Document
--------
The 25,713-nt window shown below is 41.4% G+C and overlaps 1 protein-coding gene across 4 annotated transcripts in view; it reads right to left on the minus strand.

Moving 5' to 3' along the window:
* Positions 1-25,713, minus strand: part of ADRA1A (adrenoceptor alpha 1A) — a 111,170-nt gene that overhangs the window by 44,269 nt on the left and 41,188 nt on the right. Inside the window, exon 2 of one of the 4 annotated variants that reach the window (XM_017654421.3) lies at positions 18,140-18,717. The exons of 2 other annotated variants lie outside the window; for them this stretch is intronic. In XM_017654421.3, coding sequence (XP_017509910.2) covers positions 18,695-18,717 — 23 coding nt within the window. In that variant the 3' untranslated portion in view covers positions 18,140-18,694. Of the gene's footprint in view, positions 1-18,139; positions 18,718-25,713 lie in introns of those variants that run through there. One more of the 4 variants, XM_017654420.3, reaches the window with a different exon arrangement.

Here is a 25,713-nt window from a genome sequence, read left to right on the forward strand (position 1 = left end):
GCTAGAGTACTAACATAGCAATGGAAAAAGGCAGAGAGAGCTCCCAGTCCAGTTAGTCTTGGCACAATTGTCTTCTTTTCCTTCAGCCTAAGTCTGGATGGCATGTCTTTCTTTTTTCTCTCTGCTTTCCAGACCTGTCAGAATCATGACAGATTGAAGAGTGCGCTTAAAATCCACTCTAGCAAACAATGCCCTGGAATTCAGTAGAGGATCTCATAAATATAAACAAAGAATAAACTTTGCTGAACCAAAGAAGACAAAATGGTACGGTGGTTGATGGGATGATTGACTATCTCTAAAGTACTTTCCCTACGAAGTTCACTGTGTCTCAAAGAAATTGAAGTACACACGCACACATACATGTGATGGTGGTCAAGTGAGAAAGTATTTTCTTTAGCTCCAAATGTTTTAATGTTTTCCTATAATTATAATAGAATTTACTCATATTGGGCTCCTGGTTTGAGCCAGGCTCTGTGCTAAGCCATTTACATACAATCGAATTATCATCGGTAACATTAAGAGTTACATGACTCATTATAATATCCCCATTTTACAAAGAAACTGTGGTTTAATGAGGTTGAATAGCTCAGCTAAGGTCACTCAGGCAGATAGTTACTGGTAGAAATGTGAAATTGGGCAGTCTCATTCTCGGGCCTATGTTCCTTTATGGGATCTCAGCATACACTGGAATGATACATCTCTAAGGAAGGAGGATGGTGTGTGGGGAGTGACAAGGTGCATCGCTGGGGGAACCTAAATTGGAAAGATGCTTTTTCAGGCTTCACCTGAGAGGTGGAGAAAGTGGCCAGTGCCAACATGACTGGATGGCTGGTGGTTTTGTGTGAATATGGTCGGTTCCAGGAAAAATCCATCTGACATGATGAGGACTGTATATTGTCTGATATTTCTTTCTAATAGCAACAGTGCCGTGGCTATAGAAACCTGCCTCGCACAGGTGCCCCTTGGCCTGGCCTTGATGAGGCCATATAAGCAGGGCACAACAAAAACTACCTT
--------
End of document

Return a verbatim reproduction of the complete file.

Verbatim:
The 25,713-nt window shown below is 41.4% G+C and overlaps 1 protein-coding gene across 4 annotated transcripts in view; it reads right to left on the minus strand.

Moving 5' to 3' along the window:
* Positions 1-25,713, minus strand: part of ADRA1A (adrenoceptor alpha 1A) — a 111,170-nt gene that overhangs the window by 44,269 nt on the left and 41,188 nt on the right. Inside the window, exon 2 of one of the 4 annotated variants that reach the window (XM_017654421.3) lies at positions 18,140-18,717. The exons of 2 other annotated variants lie outside the window; for them this stretch is intronic. In XM_017654421.3, coding sequence (XP_017509910.2) covers positions 18,695-18,717 — 23 coding nt within the window. In that variant the 3' untranslated portion in view covers positions 18,140-18,694. Of the gene's footprint in view, positions 1-18,139; positions 18,718-25,713 lie in introns of those variants that run through there. One more of the 4 variants, XM_017654420.3, reaches the window with a different exon arrangement.

Here is a 25,713-nt window from a genome sequence, read left to right on the forward strand (position 1 = left end):
GCTAGAGTACTAACATAGCAATGGAAAAAGGCAGAGAGAGCTCCCAGTCCAGTTAGTCTTGGCACAATTGTCTTCTTTTCCTTCAGCCTAAGTCTGGATGGCATGTCTTTCTTTTTTCTCTCTGCTTTCCAGACCTGTCAGAATCATGACAGATTGAAGAGTGCGCTTAAAATCCACTCTAGCAAACAATGCCCTGGAATTCAGTAGAGGATCTCATAAATATAAACAAAGAATAAACTTTGCTGAACCAAAGAAGACAAAATGGTACGGTGGTTGATGGGATGATTGACTATCTCTAAAGTACTTTCCCTACGAAGTTCACTGTGTCTCAAAGAAATTGAAGTACACACGCACACATACATGTGATGGTGGTCAAGTGAGAAAGTATTTTCTTTAGCTCCAAATGTTTTAATGTTTTCCTATAATTATAATAGAATTTACTCATATTGGGCTCCTGGTTTGAGCCAGGCTCTGTGCTAAGCCATTTACATACAATCGAATTATCATCGGTAACATTAAGAGTTACATGACTCATTATAATATCCCCATTTTACAAAGAAACTGTGGTTTAATGAGGTTGAATAGCTCAGCTAAGGTCACTCAGGCAGATAGTTACTGGTAGAAATGTGAAATTGGGCAGTCTCATTCTCGGGCCTATGTTCCTTTATGGGATCTCAGCATACACTGGAATGATACATCTCTAAGGAAGGAGGATGGTGTGTGGGGAGTGACAAGGTGCATCGCTGGGGGAACCTAAATTGGAAAGATGCTTTTTCAGGCTTCACCTGAGAGGTGGAGAAAGTGGCCAGTGCCAACATGACTGGATGGCTGGTGGTTTTGTGTGAATATGGTCGGTTCCAGGAAAAATCCATCTGACATGATGAGGACTGTATATTGTCTGATATTTCTTTCTAATAGCAACAGTGCCGTGGCTATAGAAACCTGCCTCGCACAGGTGCCCCTTGGCCTGGCCTTGATGAGGCCATATAAGCAGGGCACAACAAAAACTACCTT